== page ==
Monday, September 21, 2015

Thoughts on Ecuador

ADSE Headquarters in Shell
ADSE Plane taking off from Shell
As we settle back into the busy hectic-ness of school, work and chasing around a toddler, we wanted to share with you a few of our experiences and learnings from our trip to Ecuador. We spent almost two weeks in Shell which is the location of the third busiest airport in Ecuador. It sits about 100 miles southeast of Quito at the edge of the jungle and is home to a several thousand people.
ADSE Cargo: Bananas
and live birds

Jungle Flight
ADSE pilots and planes getting ready to fly
Sometimes it rained hard!
Joe spent his days at the Alas de Socorro (ADSE) hangar going on any flights that were not full, helping out with aircraft maintenance and shop projects, and inventorying tools. Since English is extensively used in the aviation community, he was able to communicate with many of the Ecuadorians working there. 

The river walk in Puyo
For me, the first week felt like a mini vacation. Our host, Tracey Whitehead, was kind enough to introduce me to the greater missionary community. While the things we did, like shopping, drinking coffee, going to lunch, going to the pool, having our nails done and walking by the river (and no, this is not what they do all of the time) were fun, it gave me the chance to meet many amazing people and have deep conversations with them. I met a girl who married an Ecuadorian and was teaching English at a local college, teachers, a doctor and a librarian. I met people whose passion was working with kids and people who had adopted children. I met an occupational therapist who helps special needs children at the orphanage and a couple whose husband works as a contractor for a clean water project. 

English Class and Bible Study
We also met a couple who moved from the States with their three kids to do street evangelism. Although they did not know Spanish when they arrived a little over a year ago, we got to have dinner with them and over 30 of their Ecuadorean friends while they had a English class followed by a Bible study. They do this several times a week. We also met another couple whose passion is helping Ecuadorians have the support they need to help other Ecuadorians whether that is counseling, mentoring, life skills like fixing equipment or sewing, or Bible resources. They are working to raise funds to open a resource center so that they can better help more people.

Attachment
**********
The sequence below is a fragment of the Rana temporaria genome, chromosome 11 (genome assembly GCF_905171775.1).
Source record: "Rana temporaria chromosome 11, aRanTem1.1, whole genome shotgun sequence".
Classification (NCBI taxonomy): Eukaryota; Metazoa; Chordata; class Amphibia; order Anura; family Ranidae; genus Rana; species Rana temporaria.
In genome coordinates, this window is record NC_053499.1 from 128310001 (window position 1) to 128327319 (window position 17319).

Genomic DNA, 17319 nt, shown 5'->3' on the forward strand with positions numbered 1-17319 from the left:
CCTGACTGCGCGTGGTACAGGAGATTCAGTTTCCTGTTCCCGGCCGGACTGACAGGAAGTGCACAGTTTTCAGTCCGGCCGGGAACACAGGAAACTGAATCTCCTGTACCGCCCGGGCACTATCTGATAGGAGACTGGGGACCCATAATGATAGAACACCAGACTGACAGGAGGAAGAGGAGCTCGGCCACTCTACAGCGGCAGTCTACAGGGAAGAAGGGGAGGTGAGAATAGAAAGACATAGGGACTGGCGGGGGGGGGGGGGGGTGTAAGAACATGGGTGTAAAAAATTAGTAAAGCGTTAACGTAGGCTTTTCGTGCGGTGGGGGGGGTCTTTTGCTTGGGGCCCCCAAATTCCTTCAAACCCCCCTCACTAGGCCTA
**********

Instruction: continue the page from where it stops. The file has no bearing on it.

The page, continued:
I want to send a special thanks to all of my new friends because they touched my heart with their openness to answer any question I had about both pluses and minuses of life in missionary work. It was a joy to get to know them and their stories.

During our second week in Shell, I spent some time at the Nate Saint school which is a small K-9 school for missionary kids. I had a lot of fun meeting the teachers and principal there. They even let me sit in on some of the classes.

I also spent three days at the orphanage where their mission is to provide a haven for kids that are abandoned or that have special needs.  In the jungle, kids born with special needs have historically been killed at birth since the parents aren't able to take care of them and it would be extremely difficult for them to survive in a culture that relies on walking, hunting and fishing. Now, these kids are brought to the orphanage.  It's hard to see so many kids without families and to hear their stories. There was one little boy there about three who runs up and hugs everyone. There is also a little girl who has a degenerative condition that affects her eyesight, ability to swallow and move independently. But her face would occasionally light up with a beautiful smile when I held her and sang to her.  While the staff at the orphanage was very kind about letting me help out where I could with my very limited Spanish, I felt like they really needed people who could make a long-term commitment to partnering with them. If you are interested in learning more about the orphanage or sponsoring a child, their website is